By Elizabeth Prior, first year City Year AmeriCorps member on the Bakersville Elementary School Team


The idea of having a ‘Starfish’ student was never something I thought would happen for me. I had heard all these wonderfully inspiring stories of this special student a corps member had bonded with and with whom they had a significant impact, and never did I think I would be able to relate to that with my own individual story. The label of it being a starfish student is after one of City Year’s founding stories about making a difference to an individual and that being what matters.

On my first day serving at Bakersville Elementary School, I walked into a tiny classroom stuffed to the brim with 29 young minds; excited, yes; terrified, definitely! As students were digging through the classroom library before silent reading, one student sat at his desk refusing to read. Better now than never! I grabbed the first book I saw, something about dolphins, waltzed up to him and said, “Why don’t you read the first chapter then tell me all about it.” Clearly seeing I was trying, this student ‘threw me a bone’ by grabbing the book and starting to read. I would later find out that this book was levels below where this student was at and I completely underestimated all he was capable of.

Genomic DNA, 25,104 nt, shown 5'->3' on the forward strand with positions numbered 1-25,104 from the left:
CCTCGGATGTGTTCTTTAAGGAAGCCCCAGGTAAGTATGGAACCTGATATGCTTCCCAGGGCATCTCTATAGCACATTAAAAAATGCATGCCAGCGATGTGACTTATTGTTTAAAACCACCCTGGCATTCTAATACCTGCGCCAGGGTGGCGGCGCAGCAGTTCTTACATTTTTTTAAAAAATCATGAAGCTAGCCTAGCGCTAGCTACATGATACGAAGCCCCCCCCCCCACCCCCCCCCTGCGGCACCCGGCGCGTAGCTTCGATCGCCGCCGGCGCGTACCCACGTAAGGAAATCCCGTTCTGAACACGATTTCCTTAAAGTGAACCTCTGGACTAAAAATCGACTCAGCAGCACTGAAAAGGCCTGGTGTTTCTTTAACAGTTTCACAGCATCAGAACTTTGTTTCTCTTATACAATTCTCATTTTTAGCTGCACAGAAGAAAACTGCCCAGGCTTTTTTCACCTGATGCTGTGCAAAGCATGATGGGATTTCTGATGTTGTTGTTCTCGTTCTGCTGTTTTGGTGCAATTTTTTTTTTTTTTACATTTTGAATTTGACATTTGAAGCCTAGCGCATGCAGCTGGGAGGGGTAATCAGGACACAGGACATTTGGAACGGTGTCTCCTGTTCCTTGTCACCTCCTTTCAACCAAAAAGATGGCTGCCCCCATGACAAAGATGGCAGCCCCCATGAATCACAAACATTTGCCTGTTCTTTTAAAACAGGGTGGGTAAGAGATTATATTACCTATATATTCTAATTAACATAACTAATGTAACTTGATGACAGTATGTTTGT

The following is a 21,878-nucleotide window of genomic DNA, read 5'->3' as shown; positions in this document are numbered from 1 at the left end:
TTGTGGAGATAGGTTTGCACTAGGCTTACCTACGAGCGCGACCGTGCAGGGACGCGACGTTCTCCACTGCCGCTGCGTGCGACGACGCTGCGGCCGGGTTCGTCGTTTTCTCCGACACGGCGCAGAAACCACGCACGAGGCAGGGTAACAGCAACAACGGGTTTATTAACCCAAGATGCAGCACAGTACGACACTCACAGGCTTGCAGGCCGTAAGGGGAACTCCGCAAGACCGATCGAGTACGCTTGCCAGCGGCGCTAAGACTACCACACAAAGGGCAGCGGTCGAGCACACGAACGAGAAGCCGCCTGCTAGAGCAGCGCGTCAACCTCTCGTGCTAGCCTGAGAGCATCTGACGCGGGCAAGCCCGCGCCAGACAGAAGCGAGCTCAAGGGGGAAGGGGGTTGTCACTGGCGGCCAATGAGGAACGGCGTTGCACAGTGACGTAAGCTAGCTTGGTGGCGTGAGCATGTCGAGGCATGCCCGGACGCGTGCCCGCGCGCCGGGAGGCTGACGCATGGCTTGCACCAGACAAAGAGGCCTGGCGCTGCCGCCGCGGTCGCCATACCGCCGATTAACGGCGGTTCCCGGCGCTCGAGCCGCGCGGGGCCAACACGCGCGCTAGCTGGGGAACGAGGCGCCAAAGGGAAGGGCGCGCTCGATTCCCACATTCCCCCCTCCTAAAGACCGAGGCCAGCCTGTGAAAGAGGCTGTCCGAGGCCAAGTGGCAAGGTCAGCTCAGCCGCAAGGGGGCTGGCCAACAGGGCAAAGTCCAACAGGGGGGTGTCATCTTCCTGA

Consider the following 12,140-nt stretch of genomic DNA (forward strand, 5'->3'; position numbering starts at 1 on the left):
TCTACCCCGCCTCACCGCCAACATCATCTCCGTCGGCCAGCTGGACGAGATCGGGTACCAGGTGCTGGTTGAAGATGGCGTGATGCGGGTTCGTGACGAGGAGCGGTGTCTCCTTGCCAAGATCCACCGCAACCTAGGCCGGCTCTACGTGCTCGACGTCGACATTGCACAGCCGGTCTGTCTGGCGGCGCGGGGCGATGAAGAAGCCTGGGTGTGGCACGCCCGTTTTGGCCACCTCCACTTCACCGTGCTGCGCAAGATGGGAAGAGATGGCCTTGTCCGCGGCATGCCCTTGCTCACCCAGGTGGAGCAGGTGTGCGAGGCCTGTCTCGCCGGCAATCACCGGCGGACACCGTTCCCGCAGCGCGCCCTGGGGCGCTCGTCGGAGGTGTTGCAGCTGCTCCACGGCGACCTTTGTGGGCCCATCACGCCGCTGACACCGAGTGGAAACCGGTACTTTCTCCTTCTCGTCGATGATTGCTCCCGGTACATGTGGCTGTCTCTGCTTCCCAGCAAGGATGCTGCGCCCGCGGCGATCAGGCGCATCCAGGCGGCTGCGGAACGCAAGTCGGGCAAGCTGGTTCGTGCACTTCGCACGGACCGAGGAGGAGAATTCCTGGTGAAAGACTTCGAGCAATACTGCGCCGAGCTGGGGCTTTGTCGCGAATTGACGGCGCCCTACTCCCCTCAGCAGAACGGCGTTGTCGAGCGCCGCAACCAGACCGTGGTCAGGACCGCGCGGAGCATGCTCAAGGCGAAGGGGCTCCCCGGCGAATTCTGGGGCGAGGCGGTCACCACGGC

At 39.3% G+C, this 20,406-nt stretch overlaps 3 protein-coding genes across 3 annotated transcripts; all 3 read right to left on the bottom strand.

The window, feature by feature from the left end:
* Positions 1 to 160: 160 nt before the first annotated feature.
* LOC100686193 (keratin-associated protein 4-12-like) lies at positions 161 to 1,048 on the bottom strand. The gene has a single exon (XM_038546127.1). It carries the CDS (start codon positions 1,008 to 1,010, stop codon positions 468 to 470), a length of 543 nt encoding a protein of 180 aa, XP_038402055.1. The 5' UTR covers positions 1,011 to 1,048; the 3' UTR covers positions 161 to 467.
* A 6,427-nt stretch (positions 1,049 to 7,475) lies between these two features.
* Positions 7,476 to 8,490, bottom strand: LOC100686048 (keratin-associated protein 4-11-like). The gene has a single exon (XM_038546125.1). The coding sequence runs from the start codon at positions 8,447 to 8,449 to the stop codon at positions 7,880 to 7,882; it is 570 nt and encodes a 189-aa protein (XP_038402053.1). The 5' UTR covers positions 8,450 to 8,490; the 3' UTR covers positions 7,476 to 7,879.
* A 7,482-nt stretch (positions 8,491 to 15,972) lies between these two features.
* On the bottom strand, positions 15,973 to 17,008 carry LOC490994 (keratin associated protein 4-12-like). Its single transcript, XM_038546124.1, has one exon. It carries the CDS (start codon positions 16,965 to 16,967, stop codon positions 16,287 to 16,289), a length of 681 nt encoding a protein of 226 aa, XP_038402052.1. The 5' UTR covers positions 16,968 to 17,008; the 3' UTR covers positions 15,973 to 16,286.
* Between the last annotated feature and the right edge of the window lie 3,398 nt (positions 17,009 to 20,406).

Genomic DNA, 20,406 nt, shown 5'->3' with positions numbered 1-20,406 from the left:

This student has since become my Starfish, but it definitely didn’t happen overnight. For months we argued! He never listened to me, was always talking back, and would leave the room whenever he felt like it. He landed on both my behavior and math focus lists so I was stuck dealing with his attitude even more. I even remember my partner teacher sending me out for a break because he was challenging me so much.  Through all this, I couldn’t forget the kid that helped me on the first day; he gave me a purpose to be there. This made me more determined to break down his wall.

I did, I broke down that wall; I just didn’t know I had. I honestly have no idea how we got to this place; I certainly didn’t do anything special. But my starfish has changed me. We talk about things most fourth graders wouldn’t understand and have real conversations about behavior. I tell him that I have high expectations of him because I know he can do it. I have no problem telling him when he was in the wrong, but that we can fix it and make it a learning moment. A student constantly being thrown under the bus and misjudged for his behavior, I find myself incredibly defensive of him, and he knows this. I’ve earned his trust and he mine.

As the year has gone on, I see this student taking more and more responsibility for his actions and having more awareness for his behavior. While this doesn’t always stop him from acting out and misbehaving, I know he is aware of what he is doing. Even if it doesn’t seem like it, I know he listens and processes for he will regularly go apologize to someone without being asked or write a note to me saying he understands how he was in the wrong. While I would love to see him outgrow some of the behaviors, I am proud of him for learning to accept responsibility for his actions and have awareness. In my mind that is the first and more important step towards improvement.


Share This Page